Tor developers have acknowledged security vulnerabilities in the platform, but also started a major effort to fix them, by launching a program that will pay people who find bugs in the Tor code.
The new Tor initiative is a bug bounty program. That means programmers who review Tor code and find bugs will receive cash for their efforts. They don’t have to fix the flaws, just identify them. The program will be invite-only at first, but should later be opened up to the public, according to Tor developers.
Bug bounty programs are a security strategy that has become common in the software world in recent years. Major companies like Facebook have already used them to identify security vulnerabilities in their platforms.
The benefits of a bug bounty program for Tor are two-fold. First, it will give more programmers incentive to study the Tor code. More reviewers make it easier to find flaws since “given enough eyeballs, all bugs are shallow,” as the Linux crowd says.
Second and more importantly, perhaps, is that the bug bounty program means people who find bugs in Tor will be more likely to report them to the Tor programmers so they can be fixed — as opposed to selling the information to hackers or governments who are interested in finding ways to defeat Tor’s security and privacy features.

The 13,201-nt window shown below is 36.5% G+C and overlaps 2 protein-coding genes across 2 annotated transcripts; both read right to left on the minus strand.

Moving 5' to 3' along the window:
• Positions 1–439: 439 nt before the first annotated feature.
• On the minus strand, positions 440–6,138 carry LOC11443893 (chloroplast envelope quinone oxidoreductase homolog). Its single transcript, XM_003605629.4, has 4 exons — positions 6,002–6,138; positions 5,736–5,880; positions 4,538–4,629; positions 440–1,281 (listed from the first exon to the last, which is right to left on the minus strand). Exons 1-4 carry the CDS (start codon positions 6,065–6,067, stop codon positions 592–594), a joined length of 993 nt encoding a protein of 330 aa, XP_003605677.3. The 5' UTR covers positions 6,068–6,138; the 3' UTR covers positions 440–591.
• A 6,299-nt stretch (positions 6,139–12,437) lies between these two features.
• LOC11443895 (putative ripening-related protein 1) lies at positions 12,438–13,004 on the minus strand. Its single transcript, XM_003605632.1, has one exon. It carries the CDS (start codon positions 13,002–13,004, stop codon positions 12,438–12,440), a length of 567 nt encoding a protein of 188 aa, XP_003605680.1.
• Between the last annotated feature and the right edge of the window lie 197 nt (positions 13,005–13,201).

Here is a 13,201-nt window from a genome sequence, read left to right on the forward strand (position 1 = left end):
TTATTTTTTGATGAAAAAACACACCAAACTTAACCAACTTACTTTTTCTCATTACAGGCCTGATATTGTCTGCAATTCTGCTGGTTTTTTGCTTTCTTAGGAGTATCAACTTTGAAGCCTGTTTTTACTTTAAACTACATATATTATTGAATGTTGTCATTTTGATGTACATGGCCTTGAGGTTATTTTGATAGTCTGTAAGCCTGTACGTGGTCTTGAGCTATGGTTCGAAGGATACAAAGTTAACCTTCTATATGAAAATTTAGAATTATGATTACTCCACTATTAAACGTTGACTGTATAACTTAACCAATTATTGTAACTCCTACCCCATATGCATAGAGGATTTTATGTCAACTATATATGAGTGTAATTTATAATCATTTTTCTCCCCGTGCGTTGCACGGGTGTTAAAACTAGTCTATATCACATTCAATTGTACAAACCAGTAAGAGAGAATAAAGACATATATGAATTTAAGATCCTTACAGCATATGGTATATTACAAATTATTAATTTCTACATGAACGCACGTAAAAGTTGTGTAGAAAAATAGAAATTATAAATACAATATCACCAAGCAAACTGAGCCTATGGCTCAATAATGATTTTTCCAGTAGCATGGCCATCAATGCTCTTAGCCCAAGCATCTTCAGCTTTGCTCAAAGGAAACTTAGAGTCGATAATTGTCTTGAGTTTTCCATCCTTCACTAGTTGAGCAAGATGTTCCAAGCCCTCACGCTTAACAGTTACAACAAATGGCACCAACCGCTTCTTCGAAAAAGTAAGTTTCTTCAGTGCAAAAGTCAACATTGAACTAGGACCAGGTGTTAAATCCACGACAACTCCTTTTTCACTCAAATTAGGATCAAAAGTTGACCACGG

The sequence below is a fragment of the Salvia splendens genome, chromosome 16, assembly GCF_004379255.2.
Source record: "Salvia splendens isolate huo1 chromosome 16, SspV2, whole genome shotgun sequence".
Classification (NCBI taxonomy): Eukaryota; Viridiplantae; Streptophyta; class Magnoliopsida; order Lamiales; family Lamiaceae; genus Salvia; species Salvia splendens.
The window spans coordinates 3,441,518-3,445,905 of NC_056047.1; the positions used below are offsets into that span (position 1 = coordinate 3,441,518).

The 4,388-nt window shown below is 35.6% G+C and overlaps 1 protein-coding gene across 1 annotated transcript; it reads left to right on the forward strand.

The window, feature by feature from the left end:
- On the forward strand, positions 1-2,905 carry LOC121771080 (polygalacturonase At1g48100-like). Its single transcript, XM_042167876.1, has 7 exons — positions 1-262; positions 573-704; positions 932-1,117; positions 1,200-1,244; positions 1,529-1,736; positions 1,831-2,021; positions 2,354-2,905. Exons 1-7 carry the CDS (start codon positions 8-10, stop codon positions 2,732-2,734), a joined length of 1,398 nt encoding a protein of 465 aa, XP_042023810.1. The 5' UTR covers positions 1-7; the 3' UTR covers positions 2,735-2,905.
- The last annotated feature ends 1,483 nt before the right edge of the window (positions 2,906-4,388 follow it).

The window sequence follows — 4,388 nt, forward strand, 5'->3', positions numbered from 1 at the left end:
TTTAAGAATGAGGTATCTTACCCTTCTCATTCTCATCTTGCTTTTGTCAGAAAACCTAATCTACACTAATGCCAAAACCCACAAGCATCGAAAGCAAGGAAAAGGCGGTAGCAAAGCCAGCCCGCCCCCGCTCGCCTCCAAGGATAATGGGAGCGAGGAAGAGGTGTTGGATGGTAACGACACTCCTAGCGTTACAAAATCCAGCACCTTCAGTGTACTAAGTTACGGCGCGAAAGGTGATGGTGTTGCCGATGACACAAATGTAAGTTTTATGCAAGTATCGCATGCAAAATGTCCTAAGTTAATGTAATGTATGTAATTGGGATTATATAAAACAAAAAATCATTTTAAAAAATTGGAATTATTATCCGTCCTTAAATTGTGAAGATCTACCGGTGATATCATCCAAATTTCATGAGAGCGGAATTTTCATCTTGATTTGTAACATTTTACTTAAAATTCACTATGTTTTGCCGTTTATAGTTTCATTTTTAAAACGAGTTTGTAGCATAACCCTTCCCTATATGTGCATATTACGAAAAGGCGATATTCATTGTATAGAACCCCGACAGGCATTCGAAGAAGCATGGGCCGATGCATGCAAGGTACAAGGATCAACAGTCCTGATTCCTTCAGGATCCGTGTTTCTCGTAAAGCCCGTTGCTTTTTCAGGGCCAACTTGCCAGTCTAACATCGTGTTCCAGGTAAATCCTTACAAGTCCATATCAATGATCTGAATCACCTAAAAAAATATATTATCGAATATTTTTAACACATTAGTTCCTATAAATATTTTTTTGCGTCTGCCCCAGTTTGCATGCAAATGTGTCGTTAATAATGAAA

The effort is also notable because it signals Tor developers’ willingness to acknowledge that Tor is not perfect. If you use Tor, it’s important to keep in mind that there’s no complete guarantee of flawlessness. A security bug could still potentially allow you to be tracked.
At the same time, however, focusing on finding and fixing privacy holes in Tor is a sign that Tor developers continue to take privacy very seriously.
The announcement, first reported by Motherboard, came at the “State of the Onion” address, at which Tor developers offer updates on the platform. It followed Tor developers’s mention of a possible bug bounty program on their blog back in November 2015.